21 Ultimate Gifts: Writ Large

  • Photo by Tom Seelbach
    Montblanc’s first personalized pen (top) commemorated a comedian’s sold-out performance. Photo by Tom Seelbach
  • From the initial sketches to the final product, the biggest challenge in the pen’s creation is “translating the emotional feelings of the customer onto a writing instrument.”
  • Photo by Tom Seelbach
  • Samantha Brooks

A one-of-a-kind Montblanc writing instrument designed exclusively for the recipient.
First-class travel to Hamburg, Germany, to meet with Montblanc artisans and craftsmen at the company’s Artisan Atelier.
Starting at $275,000

For more than a century, Montblanc has created limited-edition writing instruments—made of gold and other precious metals and inlaid with diamonds and rubies—that have commemorated cultural figures from Mark Twain to Mahatma Gandhi. Now, the German pen maker wants to create a one-of-a-kind design that honors you. "This is about more than just choosing the color and picking an engraving," says Christian Rauch, Montblanc’s managing director of writing culture. "Creating something like this is like going back to the old days of luxury in 18th-century Paris, when you were able to visit a jeweler and design a customized piece that no one else would ever have."

The process will begin at Montblanc’s Artisan Atelier in Hamburg, where the recipient of this gift will meet with artists and craftsmen to determine the pen’s theme—based on ideas or emotions that can be concrete, poetic, or philosophical. "For the first pen we did," Rauch says, "the customer was a German comedian who wanted to commemorate filling Olympic Stadium in Berlin with 50,000 people."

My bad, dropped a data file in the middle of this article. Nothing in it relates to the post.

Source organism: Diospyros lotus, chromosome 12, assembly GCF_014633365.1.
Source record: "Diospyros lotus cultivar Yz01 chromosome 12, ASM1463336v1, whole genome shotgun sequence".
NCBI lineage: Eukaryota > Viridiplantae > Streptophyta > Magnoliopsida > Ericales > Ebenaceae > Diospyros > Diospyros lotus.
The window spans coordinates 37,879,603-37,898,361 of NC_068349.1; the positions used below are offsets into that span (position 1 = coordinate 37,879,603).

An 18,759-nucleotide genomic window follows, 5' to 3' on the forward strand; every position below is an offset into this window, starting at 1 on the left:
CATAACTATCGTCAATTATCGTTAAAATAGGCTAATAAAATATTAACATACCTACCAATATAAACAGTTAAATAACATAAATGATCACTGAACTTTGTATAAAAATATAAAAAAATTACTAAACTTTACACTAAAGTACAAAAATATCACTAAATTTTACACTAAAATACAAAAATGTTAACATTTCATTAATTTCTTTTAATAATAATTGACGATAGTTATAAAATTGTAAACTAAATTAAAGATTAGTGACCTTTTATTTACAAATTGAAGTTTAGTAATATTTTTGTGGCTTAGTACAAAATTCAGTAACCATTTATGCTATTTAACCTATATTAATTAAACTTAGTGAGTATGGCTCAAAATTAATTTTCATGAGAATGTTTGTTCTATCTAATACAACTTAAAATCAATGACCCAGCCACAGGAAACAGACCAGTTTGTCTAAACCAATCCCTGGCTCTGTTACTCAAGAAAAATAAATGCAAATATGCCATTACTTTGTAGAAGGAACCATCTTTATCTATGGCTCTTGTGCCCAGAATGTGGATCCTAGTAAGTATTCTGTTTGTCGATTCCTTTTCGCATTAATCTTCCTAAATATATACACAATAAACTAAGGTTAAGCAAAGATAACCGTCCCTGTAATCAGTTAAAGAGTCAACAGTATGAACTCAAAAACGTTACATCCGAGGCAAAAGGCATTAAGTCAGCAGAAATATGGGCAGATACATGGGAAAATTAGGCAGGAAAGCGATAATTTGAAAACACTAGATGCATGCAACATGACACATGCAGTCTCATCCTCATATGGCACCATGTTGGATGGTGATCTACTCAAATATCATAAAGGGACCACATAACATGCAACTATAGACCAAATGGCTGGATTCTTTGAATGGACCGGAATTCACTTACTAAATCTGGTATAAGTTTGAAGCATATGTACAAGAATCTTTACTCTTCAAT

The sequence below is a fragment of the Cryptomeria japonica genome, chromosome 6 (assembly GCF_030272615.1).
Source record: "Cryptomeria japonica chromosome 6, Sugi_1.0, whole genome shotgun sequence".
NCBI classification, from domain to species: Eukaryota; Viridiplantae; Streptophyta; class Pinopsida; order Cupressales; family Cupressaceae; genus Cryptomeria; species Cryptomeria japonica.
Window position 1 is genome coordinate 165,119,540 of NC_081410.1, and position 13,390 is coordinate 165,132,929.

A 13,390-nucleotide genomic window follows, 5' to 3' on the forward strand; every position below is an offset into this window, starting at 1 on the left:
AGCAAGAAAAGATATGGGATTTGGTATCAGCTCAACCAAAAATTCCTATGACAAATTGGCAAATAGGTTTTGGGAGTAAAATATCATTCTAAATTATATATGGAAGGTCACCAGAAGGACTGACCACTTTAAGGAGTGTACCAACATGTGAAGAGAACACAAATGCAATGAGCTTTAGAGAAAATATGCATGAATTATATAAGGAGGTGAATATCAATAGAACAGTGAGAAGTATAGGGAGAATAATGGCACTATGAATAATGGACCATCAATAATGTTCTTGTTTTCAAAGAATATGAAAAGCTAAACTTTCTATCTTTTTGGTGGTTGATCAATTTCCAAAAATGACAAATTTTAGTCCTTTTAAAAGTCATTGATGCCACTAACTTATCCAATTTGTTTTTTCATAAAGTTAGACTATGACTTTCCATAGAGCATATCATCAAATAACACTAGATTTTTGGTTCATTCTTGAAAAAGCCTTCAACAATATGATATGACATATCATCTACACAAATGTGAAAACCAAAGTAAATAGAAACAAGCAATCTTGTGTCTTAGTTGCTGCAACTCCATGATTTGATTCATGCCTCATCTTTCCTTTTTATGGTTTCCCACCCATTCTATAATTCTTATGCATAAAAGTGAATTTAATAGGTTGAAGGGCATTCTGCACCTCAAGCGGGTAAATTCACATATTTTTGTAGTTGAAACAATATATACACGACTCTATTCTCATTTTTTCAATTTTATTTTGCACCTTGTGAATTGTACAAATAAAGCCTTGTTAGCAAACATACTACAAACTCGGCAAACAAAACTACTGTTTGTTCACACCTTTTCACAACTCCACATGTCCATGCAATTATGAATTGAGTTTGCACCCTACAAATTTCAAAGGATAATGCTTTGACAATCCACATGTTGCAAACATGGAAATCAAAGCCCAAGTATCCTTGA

The comedian, Mario Barth, also wanted the pen to represent luck, happiness, a microphone, and his favorite color: orange. Montblanc’s design team began by drawing the stadium and the microphone, then worked with Barth on the size, shape, and materials. Once finalized, the design was produced by more than a dozen Montblanc artisans, including a project manager, stone-setter, and goldsmith.

While the actual production time for such a pen is only about one to four months, the design process can take from one to two years. "The most challenging part is translating the emotional feelings of the customer onto a writing instrument in a way that a goldsmith can produce it," Rauch says. Barth’s fountain pen, for example, is a gleaming, forceful object, made of white gold and crowned with a geometric rendering of Olympic Stadium inset with a diamond. Take off the cap and flip the pen over, and it looks like a bejeweled microphone.

Most Montblanc pens are made of gold, but the designers will work with more unusual materials—such as wood or tobacco-leaf-covered gold—and can execute a range of designs and motifs. "There are no boundaries or restrictions," Rauch says. "The customer can choose the materials, style, size, and design. If someone wants a pen that is 12 inches long, we can do it."

This gift includes access to a private website where the recipient can watch videos and review photos of the pen’s production, from the early drawings to the creation of the nib—leaving little to luck but ensuring happiness in the end.

Montblanc, +, www.montblanc.com

A minimum deposit of one-third the pen’s final cost is required before work begins. Montblanc will not produce designs with nude, religious, or offensive imagery or text. Development and production time of a single pen is a minimum 12 months. Price includes first-class airfare to Hamburg (subject to availability) and luxury hotel accommodations.

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